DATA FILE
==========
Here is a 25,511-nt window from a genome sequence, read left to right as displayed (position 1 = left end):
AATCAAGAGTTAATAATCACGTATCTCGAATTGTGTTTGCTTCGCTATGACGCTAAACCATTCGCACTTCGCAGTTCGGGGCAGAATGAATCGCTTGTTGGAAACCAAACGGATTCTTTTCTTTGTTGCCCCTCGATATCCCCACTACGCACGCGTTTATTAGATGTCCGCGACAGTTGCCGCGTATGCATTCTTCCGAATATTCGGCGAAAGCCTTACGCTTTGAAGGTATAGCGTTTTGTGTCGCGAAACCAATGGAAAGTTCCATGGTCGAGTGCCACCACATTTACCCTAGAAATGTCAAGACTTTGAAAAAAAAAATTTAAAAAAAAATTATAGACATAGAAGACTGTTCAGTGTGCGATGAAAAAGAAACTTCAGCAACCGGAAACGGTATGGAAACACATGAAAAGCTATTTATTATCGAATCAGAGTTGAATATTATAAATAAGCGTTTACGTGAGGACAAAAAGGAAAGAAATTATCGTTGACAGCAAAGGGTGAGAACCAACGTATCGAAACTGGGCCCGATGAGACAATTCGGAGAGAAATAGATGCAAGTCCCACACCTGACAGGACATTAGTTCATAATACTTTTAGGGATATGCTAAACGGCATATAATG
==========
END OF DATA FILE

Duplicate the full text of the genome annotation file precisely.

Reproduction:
Here is a 25,511-nt window from a genome sequence, read left to right as displayed (position 1 = left end):
AATCAAGAGTTAATAATCACGTATCTCGAATTGTGTTTGCTTCGCTATGACGCTAAACCATTCGCACTTCGCAGTTCGGGGCAGAATGAATCGCTTGTTGGAAACCAAACGGATTCTTTTCTTTGTTGCCCCTCGATATCCCCACTACGCACGCGTTTATTAGATGTCCGCGACAGTTGCCGCGTATGCATTCTTCCGAATATTCGGCGAAAGCCTTACGCTTTGAAGGTATAGCGTTTTGTGTCGCGAAACCAATGGAAAGTTCCATGGTCGAGTGCCACCACATTTACCCTAGAAATGTCAAGACTTTGAAAAAAAAAATTTAAAAAAAAATTATAGACATAGAAGACTGTTCAGTGTGCGATGAAAAAGAAACTTCAGCAACCGGAAACGGTATGGAAACACATGAAAAGCTATTTATTATCGAATCAGAGTTGAATATTATAAATAAGCGTTTACGTGAGGACAAAAAGGAAAGAAATTATCGTTGACAGCAAAGGGTGAGAACCAACGTATCGAAACTGGGCCCGATGAGACAATTCGGAGAGAAATAGATGCAAGTCCCACACCTGACAGGACATTAGTTCATAATACTTTTAGGGATATGCTAAACGGCATATAATG